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Add versatility to your next line art scan by planning ahead

Added on Tuesday 12th of October 2010 05:21 am EST
 

Application:

Adobe Photoshop CS2/CS3/CS4/CS5

Operating Systems:

Macintosh, Microsoft Windows

 

In many cases, it can be faster to draw a design out by hand and scan it than to try to draw it in an application like Photoshop or Illustrator. Because of this, scanning your sketches can be a great way to create rapid prototypes from a single image. We’ll show you how to properly prepare your sketches and scans for maximum flexibility.

 

To optimize your line art, we’ll:

     Provide an overview of scanning line art so you choose the best format for your file.

     Give you a brief look at applying filter effects for adding variety to your line art.

     Step you through the process of converting your art to bitmap to optimize your image.

     Edit the detail to produce clean artwork for your prototypes.

 

Line art, such as our illustration shown in Figure A, can be the basis for a lot of interesting artwork whether you use it on its own or incorporate it with larger illustrations. Learning to properly work with line art enables you to turn a random doodle into more formal work. Line art can also be useful for mocking up prototypes quickly in the early design phases of a project. We’ll show you how to produce quality line art scans with a little help from Photoshop.

 

A

 

Scan it right

To access your scanning options through Photoshop, choose File > Import, and then select your scanner. Many people get confused about how to set their scanner software when digitizing black and white line art. There are, however, only two very important settings you need to pay attention to in order to produce optimal scans: image mode and resolution.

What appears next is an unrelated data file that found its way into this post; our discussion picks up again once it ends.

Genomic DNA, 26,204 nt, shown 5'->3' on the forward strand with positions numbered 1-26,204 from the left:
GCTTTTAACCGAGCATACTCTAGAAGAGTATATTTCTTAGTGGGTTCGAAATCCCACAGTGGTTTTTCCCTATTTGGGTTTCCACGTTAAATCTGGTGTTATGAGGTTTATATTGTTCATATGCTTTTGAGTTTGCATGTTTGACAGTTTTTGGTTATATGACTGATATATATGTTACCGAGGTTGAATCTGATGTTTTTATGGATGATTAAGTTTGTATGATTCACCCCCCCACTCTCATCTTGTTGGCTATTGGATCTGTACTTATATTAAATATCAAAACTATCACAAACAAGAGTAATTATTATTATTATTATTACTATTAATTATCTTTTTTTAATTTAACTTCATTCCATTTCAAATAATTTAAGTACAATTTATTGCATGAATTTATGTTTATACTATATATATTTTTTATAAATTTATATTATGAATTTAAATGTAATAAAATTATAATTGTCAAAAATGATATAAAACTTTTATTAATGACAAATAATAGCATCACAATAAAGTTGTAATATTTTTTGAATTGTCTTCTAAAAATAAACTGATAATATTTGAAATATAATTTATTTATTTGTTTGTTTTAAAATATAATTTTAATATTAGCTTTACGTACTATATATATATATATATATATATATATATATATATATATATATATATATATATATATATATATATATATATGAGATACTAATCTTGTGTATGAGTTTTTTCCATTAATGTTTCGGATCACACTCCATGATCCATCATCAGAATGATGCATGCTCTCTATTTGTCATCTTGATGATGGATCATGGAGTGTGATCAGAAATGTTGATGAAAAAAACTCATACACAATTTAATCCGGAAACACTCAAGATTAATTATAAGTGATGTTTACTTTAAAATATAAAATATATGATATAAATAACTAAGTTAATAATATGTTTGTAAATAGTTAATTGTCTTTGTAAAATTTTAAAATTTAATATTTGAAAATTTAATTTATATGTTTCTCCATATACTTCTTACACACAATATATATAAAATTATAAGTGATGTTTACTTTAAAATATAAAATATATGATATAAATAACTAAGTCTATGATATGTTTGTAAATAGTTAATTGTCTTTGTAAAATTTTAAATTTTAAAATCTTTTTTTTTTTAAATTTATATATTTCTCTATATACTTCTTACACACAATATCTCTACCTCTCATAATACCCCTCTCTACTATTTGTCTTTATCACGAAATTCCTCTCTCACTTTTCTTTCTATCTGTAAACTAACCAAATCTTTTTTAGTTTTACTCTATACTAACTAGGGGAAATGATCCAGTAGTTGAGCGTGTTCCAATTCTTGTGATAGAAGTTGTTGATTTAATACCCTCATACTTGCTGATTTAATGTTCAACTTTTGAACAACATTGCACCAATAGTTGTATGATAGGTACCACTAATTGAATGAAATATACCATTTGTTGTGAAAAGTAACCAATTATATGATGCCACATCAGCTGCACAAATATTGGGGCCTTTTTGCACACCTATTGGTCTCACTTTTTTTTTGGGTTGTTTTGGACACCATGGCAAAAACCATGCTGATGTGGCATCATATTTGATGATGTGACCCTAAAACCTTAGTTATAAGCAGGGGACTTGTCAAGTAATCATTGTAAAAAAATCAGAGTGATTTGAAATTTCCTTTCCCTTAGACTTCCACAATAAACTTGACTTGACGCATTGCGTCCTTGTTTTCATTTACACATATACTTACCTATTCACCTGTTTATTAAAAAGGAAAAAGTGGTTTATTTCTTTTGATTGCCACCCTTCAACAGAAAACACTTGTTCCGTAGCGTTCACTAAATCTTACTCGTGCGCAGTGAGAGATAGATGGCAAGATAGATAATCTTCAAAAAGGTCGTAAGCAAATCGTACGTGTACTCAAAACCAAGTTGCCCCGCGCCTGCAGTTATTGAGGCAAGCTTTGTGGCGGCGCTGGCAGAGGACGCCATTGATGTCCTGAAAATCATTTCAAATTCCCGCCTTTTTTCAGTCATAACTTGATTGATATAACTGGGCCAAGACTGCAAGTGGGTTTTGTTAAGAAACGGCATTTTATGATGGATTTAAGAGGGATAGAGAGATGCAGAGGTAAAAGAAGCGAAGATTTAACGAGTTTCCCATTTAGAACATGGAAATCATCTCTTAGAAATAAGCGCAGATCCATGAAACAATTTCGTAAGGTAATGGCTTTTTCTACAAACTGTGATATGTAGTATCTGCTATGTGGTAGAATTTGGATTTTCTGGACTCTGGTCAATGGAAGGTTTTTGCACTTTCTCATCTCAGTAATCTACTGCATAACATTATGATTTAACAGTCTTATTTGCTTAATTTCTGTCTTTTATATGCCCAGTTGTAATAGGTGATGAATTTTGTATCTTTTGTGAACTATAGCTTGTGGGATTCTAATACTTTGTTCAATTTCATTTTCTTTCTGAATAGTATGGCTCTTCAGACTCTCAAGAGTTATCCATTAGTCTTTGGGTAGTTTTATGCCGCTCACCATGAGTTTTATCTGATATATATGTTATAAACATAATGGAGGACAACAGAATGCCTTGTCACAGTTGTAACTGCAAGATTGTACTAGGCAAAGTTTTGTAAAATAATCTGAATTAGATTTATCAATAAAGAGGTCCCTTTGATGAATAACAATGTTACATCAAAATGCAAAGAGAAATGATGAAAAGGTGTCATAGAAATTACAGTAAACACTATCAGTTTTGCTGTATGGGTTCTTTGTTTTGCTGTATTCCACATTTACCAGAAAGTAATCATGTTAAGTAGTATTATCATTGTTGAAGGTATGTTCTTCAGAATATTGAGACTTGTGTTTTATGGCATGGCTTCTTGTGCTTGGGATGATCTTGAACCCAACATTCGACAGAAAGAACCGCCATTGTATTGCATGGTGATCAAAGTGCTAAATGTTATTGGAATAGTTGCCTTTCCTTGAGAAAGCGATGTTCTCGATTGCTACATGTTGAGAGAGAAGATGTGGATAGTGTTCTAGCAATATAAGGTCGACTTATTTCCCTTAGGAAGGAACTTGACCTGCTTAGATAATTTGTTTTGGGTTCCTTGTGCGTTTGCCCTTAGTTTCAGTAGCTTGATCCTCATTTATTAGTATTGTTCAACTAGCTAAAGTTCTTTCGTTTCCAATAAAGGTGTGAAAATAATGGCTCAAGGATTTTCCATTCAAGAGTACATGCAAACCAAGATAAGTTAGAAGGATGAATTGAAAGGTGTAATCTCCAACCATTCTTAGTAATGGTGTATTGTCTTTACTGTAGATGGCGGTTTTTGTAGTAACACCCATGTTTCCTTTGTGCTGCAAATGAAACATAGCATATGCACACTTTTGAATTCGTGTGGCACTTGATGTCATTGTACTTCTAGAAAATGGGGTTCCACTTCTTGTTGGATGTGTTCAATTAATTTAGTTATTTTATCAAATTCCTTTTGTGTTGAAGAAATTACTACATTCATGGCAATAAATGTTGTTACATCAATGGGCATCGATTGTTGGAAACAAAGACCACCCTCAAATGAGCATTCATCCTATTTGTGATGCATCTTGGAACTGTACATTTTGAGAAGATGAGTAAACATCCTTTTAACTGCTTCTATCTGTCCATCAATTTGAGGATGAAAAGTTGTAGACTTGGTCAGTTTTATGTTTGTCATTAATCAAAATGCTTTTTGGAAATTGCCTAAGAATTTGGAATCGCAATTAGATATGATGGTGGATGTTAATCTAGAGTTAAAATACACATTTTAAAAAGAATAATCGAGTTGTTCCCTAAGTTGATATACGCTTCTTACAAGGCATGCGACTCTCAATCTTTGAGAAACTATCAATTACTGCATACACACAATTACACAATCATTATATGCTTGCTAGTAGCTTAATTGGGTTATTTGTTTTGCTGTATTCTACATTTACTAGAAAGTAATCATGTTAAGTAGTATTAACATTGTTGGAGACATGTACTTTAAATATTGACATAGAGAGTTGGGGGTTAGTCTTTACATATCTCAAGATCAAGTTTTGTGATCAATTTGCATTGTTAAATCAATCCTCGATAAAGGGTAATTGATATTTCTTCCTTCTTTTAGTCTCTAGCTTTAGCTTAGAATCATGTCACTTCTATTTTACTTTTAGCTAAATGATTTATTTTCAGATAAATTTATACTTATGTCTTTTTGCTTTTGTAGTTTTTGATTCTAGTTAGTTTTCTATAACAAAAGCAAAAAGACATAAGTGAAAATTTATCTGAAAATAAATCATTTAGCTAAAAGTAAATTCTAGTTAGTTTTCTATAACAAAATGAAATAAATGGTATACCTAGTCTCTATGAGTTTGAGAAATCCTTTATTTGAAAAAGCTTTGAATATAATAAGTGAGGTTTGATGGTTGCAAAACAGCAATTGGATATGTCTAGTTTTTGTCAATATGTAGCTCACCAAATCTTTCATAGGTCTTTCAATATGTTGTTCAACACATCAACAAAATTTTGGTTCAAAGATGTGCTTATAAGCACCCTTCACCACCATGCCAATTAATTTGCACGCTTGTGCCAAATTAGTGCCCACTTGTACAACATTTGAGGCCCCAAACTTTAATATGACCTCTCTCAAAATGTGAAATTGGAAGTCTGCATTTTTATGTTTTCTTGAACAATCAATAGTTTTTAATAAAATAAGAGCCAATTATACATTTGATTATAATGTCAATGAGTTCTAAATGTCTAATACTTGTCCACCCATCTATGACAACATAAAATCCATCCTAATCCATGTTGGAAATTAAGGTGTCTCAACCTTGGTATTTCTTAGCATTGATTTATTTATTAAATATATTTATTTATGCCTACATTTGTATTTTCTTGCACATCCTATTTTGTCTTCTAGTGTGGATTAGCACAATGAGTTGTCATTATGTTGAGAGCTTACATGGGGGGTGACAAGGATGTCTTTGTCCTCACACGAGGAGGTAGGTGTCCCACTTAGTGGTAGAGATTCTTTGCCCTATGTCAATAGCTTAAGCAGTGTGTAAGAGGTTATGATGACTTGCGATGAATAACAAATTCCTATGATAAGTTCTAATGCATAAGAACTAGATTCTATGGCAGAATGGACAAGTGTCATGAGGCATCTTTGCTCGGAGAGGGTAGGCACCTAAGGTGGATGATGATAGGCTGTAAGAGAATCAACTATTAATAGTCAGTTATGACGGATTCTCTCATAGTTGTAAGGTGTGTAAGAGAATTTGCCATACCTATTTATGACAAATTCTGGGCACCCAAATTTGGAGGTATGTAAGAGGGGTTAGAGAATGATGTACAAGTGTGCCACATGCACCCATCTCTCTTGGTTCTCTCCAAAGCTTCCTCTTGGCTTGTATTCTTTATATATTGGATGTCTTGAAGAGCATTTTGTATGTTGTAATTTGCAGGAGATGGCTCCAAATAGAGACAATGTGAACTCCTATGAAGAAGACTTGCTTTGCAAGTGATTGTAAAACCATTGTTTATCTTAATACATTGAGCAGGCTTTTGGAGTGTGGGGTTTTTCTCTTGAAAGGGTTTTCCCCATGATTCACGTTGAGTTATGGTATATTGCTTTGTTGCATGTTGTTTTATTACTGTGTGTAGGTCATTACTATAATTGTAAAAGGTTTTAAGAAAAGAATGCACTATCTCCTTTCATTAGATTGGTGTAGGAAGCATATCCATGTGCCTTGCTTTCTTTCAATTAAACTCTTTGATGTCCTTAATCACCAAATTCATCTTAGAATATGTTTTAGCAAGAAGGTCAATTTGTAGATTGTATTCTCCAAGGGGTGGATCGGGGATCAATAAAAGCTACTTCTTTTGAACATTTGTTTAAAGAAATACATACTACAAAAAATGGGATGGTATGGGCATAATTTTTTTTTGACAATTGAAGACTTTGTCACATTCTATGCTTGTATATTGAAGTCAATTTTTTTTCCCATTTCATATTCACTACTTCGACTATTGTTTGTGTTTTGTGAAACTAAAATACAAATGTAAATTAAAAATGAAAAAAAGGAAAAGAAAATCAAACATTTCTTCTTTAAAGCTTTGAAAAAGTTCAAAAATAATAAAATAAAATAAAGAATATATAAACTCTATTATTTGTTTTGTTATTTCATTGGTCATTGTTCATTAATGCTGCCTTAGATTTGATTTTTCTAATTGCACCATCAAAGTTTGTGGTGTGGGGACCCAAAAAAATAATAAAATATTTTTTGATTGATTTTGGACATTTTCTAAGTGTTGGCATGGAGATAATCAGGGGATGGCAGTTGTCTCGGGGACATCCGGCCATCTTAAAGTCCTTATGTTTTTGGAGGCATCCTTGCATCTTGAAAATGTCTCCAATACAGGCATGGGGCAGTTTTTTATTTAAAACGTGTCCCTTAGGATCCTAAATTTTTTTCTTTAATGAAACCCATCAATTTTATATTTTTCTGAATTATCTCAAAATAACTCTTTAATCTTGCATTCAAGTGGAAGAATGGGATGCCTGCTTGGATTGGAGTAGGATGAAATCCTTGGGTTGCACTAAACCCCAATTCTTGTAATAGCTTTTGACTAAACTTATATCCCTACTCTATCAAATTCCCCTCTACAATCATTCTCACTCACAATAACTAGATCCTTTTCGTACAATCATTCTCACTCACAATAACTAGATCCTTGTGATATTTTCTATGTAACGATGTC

Choose an image mode

Most scanner software offers two modes for scanning line art: Line Art (or Black&White) and Grayscale. You’re probably familiar with Grayscale, as it’s an image mode Photoshop also offers. Line Art (Black&White) mode may be a bit obscure, but it’s actually the same thing as Bitmap mode in Photoshop.

You can scan your line art in either mode. However, if you need to do more extensive edits or apply filters, then you need to work in Grayscale mode rather than Bitmap mode.

 

Set the image size

You should always scan line art at the same resolution of the final output device, maxing out at 1200 ppi (pixels per inch). While you’re probably aghast at the resolution, keep in mind that bitmap images only contain 1 bit of color information per pixel, whereas a grayscale image contains 8 bits per pixel and an RGB image has 24 bits per pixel. Because each pixel in a line art image can’t hold that much information, you need more pixels in order to generate an acceptable image, as shown in Figure B. Refer to Table A to help you choose the optimum resolution for your line art.

 

 

B

 

Table A:

Optimum resolutions for line art scans

Output device

Device resolution

Optimum scan resolution

Desktop inkjet printer

600 dpi

600 ppi

Desktop laser printer

720 dpi

720 ppi

High resolution laser printer

1200 dpi